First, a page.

In 1939 VCA exhibited very successfully at the New York World’s Fair which coincided with the opening of an office in the Rockerfeller Centre and expansion into the American market. A workshop soon followed which was dedicated to making jewellery designed to cater specifically for the American taste and aesthetic. Back in Europe however, the Maison was in turmoil as the onset of war and German occupation had forced most of the family (who were of Jewish decent) to flee France leaving only Renée to hold everything together. The Place Vendôme boutique managed to remain open but the company was forcibly Aryanised and Renée withdrew to Vichy, working from the branch there, before tragically taking her own life after the Germans invaded the Free Zone in 1942.
In 1944 the company was returned to the Arpels family with Julien’s sons Claude, Jacques and Pierre now appointed as directors. In the years that followed they would guide the company to even greater success both at home and oversees with new innovations in jewellery design, successful exhibitions and in 1954 the opening of a brand new concept, La Boutique, which sold jewels and accessories at a more accessible price point aimed at a younger clientele. Amongst these pieces were a range of charming animal brooches which proved hugely popular with many clients collecting them to form their own personal jewelled menageries.
When Grace Kelly married Prince Rainier of Monaco in 1956 they chose a beautiful suite of pearl and diamond jewellery from the New York boutique, soon after naming the firm as an ‘Official Supplier to the Principality of Monaco’. High profile clients continued to patronise the Maison including the Duchess of Windsor, Barbara Hutton, Her Imperial Highness Princess Soraya and the Empress Farah Pahlavi for whom VCA made a stunning coronation crown and necklace in 1967. The following year saw the launch of the now iconic Alhambra design and in 1972 they created the famous Walska bird brooch which holds in its beak the 95 carat yellow briolette diamond previously belonging to the opera singer Ganna Walska.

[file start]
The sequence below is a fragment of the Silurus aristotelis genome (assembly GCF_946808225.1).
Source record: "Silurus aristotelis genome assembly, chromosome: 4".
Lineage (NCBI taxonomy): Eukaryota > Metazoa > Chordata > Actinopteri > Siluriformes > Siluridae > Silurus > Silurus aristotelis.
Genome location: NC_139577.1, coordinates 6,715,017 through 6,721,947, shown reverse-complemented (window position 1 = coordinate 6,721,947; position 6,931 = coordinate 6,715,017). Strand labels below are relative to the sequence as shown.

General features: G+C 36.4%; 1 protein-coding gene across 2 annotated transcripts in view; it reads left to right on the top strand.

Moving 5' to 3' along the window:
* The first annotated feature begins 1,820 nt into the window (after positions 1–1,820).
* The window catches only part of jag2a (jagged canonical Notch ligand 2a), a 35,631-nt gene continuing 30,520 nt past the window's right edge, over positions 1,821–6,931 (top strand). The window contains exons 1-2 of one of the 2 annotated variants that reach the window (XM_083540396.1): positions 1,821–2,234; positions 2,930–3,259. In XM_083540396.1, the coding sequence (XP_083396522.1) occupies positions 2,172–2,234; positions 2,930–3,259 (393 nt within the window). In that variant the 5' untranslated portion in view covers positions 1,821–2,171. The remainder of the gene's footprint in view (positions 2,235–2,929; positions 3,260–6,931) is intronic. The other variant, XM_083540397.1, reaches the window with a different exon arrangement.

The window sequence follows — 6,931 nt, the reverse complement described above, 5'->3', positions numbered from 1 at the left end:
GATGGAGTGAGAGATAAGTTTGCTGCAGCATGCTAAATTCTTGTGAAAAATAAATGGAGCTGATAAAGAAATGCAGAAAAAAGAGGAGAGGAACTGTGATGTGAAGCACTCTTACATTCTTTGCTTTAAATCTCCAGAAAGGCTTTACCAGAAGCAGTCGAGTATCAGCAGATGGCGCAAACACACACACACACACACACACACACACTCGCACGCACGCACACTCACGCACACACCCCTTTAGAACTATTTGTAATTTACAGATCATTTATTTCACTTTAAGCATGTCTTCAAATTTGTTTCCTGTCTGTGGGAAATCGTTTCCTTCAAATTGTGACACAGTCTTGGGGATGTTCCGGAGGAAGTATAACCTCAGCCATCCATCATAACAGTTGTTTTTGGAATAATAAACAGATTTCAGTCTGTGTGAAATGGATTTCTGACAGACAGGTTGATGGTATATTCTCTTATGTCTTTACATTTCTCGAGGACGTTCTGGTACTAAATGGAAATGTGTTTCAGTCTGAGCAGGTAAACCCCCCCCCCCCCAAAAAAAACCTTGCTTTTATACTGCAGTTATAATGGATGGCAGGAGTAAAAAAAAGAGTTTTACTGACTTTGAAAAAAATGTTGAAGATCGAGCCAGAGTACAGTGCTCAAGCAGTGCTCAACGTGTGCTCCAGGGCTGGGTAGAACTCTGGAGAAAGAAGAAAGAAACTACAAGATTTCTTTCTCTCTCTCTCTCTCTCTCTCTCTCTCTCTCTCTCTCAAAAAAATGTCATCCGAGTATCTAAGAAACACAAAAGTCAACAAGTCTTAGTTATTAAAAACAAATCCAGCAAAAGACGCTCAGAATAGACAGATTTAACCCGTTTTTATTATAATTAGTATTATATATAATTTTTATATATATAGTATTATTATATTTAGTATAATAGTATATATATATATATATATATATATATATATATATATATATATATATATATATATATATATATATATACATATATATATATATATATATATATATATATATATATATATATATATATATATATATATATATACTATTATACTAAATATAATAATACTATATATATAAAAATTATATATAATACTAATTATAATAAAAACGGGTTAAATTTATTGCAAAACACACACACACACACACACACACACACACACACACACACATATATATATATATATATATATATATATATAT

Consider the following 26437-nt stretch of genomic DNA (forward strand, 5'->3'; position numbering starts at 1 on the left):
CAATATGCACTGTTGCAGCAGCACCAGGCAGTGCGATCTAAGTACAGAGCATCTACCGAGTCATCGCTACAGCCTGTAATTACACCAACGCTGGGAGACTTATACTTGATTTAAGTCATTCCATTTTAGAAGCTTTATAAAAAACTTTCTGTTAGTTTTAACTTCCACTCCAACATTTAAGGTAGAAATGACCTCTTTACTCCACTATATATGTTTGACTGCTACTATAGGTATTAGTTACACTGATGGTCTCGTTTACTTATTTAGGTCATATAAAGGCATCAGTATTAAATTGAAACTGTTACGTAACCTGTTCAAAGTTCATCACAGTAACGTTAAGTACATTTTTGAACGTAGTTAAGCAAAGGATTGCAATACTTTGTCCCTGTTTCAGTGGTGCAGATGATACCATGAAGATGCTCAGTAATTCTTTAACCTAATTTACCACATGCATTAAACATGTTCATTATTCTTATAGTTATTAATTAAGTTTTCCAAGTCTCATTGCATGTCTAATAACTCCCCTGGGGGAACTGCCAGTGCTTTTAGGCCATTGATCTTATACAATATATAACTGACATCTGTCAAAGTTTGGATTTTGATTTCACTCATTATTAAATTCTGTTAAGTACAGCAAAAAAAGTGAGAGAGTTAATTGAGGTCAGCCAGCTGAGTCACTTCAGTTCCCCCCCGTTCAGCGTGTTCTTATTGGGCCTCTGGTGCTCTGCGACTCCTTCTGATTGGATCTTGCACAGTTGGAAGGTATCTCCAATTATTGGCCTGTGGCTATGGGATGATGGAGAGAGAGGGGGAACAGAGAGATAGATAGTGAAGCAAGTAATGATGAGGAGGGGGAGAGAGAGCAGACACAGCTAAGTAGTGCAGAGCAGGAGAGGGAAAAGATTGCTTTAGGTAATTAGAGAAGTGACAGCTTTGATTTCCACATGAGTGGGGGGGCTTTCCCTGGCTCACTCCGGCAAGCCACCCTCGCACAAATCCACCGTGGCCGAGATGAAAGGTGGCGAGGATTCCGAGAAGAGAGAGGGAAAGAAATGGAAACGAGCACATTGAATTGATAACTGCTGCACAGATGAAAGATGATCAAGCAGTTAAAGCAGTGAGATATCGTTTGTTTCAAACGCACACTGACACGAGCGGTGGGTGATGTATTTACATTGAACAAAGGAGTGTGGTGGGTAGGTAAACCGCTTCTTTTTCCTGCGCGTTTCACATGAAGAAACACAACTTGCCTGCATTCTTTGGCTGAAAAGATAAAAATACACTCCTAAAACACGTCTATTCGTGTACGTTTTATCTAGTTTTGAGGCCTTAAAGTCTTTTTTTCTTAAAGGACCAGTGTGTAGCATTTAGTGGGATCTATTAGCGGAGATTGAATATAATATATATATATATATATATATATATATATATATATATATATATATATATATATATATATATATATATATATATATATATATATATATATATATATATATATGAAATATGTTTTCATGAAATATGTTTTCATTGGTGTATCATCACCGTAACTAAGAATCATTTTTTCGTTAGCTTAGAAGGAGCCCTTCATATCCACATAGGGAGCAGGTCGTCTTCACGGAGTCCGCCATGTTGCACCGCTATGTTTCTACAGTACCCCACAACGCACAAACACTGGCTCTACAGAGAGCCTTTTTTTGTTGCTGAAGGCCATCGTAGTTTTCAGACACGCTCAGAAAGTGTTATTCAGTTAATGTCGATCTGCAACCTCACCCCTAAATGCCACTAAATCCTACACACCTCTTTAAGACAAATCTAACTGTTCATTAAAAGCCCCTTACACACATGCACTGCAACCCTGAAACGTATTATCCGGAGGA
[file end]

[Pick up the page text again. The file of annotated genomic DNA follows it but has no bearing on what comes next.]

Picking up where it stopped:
In 1973, they became the first French jewellery house to open in Japan and begin exploring the Asian market whilst simultaneously continuing their expansion throughout Europe and the United States. The jewellery of the 1970’s was epitomised by bold and vibrantly coloured long pendant necklaces and earrings combining stones such as coral, turquoise, amethyst and kunzite set in yellow gold. Jacques son Philippe and daughter Dominique joined the company but they would prove the last generation to do so as the Maison was bought out by the Richemont Group over a number of years between 1999 and 2003.
Today the Maison continues to create innovative and stylish jewellery whilst also seeking inspiration in their extensive archives. Several retrospective exhibitions have been staged around the world over the last few years ensuring that Van Cleef & Arpels jewellery remains as celebrated today as it has been over the last 110 years.